My second-cut fields are deteriorating – what should I do?
Dairy farmers in different parts of the country have been weighing up options on what to do with paddocks that had been closed off for second-cut silage and are beginning to deteriorate – due to the current harsh drought conditions.
In parts of the midlands and south, farmers are already taking out second-cut silage early as grass covers start to decrease.
To help farmers determine best options, AgriLand asked Dr. Michael Egan of Teagasc earlier this week what options are on the table and whether going in on silage before it’s ready is really the best decision.
Dr. Egan, a grassland expert based in Teagasc Moorepark, stressed that grazing should be one’s first option under such circumstances, if not too strong.
Elaborating, he said: “If you’re already in a situation where you don’t have enough grass and you’re feeding meal and/or silage, is there a chance to be able to graze that second-cut crop – if it’s not an excessively high yield?
“What we’d be saying is 2.2t to 2.5t [per hectare] – if it’s not above that 2.2-2.5t can you still graze it?”
Dr. Egan explained that this would save on the ensiling costs and save on some of the silage that farmers are feeding that they’ve already conserved.
“Grazing would be the first option; but, if it’s stronger than that and from 2.5t/ha up to 3t/ha, is it still growing?”
Under such conditions, Dr. Egan advised: “First of all we’d say to go out and yield it – and also yield it in a couple of days’ time, and ensure that it’s not going backwards.
“And, if it’s still growing, leave it there to continue growing – because as soon as it’s cut, you’re not going to get any grass coming back on it until you do get rain.
“If you’re in a situation that your grass – you assume – is going backwards, measure it first to ensure that it is going backwards and that it’s not actually growing.
You can only know that if you go out and yield it, and measure it for the next week or 10 days to ensure that it is growing.
“Dry matter is exceptionally high; dry matter [Monday] morning here in Moorepark was probably 22 or 23%.”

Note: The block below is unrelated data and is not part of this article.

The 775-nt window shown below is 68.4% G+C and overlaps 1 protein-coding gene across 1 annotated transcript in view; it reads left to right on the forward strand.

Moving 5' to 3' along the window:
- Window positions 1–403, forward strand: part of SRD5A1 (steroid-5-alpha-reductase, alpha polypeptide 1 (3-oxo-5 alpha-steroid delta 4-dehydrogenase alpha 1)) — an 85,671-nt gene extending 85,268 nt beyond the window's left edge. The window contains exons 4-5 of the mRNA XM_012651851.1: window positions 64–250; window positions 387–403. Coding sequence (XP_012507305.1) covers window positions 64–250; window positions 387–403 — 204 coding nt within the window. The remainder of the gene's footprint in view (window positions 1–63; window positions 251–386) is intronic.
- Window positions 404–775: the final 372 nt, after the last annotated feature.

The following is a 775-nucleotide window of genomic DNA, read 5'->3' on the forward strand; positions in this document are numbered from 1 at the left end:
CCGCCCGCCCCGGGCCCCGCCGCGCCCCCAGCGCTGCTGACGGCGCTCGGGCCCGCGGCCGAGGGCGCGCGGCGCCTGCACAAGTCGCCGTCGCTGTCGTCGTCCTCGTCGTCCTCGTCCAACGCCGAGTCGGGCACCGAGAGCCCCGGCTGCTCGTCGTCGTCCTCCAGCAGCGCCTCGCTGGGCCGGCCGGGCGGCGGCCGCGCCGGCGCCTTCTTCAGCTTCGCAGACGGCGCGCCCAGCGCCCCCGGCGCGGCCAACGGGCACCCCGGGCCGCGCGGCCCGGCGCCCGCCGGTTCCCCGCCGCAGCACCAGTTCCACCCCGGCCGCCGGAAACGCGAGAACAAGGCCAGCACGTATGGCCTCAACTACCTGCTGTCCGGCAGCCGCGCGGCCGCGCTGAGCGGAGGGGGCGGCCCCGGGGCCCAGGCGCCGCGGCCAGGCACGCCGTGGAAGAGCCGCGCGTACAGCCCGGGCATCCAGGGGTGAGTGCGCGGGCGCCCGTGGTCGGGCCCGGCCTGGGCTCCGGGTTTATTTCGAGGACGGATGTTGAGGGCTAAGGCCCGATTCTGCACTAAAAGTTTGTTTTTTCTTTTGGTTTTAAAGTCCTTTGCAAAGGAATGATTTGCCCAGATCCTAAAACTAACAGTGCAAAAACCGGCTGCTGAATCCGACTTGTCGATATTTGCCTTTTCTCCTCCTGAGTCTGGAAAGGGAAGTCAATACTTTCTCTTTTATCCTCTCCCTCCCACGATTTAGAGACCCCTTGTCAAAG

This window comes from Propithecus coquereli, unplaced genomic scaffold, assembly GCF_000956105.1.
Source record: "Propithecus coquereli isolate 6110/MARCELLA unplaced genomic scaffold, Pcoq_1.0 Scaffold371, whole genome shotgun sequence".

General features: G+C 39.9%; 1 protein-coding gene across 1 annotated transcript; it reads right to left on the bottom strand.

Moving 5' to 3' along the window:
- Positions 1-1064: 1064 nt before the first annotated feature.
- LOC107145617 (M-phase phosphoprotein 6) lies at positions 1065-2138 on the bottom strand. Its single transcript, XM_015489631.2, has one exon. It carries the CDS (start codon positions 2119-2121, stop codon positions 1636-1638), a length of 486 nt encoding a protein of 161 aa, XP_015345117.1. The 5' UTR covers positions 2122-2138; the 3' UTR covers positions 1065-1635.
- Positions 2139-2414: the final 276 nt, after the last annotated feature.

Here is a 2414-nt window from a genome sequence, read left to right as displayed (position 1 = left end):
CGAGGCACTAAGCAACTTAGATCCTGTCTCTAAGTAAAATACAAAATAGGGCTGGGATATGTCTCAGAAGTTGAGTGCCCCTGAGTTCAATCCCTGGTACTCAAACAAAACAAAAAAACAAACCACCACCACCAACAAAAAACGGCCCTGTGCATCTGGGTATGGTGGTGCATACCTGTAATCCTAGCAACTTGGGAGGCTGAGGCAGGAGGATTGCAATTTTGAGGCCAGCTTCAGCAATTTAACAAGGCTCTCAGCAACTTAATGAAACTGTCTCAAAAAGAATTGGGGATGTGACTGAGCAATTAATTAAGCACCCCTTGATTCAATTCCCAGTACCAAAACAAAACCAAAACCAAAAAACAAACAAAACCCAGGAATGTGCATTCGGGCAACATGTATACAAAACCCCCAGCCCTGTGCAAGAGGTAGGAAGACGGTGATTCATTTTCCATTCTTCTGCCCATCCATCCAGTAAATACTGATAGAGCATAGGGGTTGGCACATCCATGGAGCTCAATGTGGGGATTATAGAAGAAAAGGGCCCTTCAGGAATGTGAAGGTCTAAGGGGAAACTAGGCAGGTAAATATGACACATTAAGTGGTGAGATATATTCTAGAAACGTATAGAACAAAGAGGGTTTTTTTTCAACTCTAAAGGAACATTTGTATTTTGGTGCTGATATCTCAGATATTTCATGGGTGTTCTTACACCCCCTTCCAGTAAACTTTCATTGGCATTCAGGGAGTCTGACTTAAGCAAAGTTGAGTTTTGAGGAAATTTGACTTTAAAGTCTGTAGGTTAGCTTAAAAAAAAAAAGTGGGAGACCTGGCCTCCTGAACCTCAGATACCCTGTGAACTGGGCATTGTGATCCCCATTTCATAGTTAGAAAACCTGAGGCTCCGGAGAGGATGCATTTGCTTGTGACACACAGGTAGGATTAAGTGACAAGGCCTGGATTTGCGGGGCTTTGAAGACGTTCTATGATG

As a results, Dr. Egan stressed that farmers need to estimate yield to know what they have.
If it’s still growing, I’d say leave it – leave it to grow.
“If it continues to grow, leave it to grow until it reaches the point, but keep monitoring yields on it, and if you do measure and yields are actually reducing on it, and you can’t graze it, then it probably is a good decision to go in and take it out. But only as a last resort if it can’t be grazed first.”
Recapping, Dr. Egan explained: “So, if it’s below 2.2 -2.5t, go in and graze it, if you’re in a position to be able to graze it, especially if you’re already feeding silage that you’ve conserved.
There’s no point in making more silage of a low yield if you’re actually feeding silage that you’ve already made.
“So, first of all, graze it if you can; secondly, keep measuring it and ensure that it’s actually going backwards. Then, if you find when you’re measuring it and monitoring it and it starts reducing, then you’re probably best to go in and remove it at that stage.”
Dr. Egan stressed that taking ground out for silage wouldn’t be the first thing to do; he reiterated: “If you cut it the yield is going to be very, very low and it is going to be expensive to make it as a low yield, so I’d say there’s other things that you can do first.
“And then, if it’s going backwards, go in and take it out.
You definitely don’t want it going backwards – but make sure that it is going backwards before you actually take it out.